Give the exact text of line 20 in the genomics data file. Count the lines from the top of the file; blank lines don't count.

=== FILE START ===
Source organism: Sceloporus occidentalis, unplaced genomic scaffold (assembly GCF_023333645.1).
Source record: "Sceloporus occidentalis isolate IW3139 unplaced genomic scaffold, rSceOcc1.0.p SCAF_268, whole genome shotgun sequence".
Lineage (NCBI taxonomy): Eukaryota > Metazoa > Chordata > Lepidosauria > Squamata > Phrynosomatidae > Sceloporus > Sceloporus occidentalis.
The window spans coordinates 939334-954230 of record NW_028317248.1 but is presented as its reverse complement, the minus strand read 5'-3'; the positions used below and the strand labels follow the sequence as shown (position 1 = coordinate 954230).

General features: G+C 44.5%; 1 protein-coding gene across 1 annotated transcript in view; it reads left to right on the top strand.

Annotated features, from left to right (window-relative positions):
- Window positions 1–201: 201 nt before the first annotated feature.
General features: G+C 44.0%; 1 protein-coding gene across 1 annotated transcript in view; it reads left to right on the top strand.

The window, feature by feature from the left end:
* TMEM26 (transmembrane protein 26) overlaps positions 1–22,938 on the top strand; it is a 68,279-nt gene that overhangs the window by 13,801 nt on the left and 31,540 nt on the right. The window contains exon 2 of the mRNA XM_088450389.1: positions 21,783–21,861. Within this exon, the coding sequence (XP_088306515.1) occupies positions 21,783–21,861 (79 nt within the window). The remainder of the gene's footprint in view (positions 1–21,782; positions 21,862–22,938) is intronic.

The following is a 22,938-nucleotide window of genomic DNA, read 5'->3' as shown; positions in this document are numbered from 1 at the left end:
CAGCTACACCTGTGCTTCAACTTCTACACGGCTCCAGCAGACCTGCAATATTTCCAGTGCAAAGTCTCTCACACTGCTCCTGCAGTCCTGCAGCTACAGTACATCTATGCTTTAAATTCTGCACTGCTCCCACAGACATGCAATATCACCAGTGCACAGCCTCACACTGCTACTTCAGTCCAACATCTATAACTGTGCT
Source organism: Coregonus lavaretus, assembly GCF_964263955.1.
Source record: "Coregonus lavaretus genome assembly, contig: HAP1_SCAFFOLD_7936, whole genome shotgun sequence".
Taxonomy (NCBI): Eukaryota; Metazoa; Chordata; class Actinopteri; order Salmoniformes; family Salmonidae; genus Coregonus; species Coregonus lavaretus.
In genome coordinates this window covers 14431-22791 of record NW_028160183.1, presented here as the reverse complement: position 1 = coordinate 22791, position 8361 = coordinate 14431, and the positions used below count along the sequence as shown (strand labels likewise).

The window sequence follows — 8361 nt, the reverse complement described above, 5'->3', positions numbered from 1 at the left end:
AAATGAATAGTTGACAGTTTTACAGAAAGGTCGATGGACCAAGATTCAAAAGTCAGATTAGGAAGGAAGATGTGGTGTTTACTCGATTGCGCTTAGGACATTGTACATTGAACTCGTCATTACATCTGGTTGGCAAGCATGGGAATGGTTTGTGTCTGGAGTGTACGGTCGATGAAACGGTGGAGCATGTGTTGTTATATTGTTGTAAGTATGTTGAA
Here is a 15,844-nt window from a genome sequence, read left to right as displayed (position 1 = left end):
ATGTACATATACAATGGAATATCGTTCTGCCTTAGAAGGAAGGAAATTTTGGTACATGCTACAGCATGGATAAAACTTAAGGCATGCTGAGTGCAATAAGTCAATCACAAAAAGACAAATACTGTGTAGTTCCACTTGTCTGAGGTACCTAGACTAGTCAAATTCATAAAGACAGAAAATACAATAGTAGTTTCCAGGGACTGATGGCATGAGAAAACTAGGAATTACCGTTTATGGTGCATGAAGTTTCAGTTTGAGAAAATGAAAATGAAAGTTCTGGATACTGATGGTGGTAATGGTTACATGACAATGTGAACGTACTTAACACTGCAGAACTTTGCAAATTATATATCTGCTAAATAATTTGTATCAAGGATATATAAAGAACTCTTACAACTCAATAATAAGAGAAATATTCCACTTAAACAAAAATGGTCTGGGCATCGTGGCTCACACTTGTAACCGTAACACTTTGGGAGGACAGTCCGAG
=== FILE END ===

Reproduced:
ATGTACATATACAATGGAATATCGTTCTGCCTTAGAAGGAAGGAAATTTTGGTACATGCTACAGCATGGATAAAACTTAAGGCATGCTGAGTGCAATAAGTCAATCACAAAAAGACAAATACTGTGTAGTTCCACTTGTCTGAGGTACCTAGACTAGTCAAATTCATAAAGACAGAAAATACAATAGTAGTTTCCAGGGACTGATGGCATGAGAAAACTAGGAATTACCGTTTATGGTGCATGAAGTTTCAGTTTGAGAAAATGAAAATGAAAGTTCTGGATACTGATGGTGGTAATGGTTACATGACAATGTGAACGTACTTAACACTGCAGAACTTTGCAAATTATATATCTGCTAAATAATTTGTATCAAGGATATATAAAGAACTCTTACAACTCAATAATAAGAGAAATATTCCACTTAAACAAAAATGGTCTGGGCATCGTGGCTCACACTTGTAACCGTAACACTTTGGGAGGACAGTCCGAG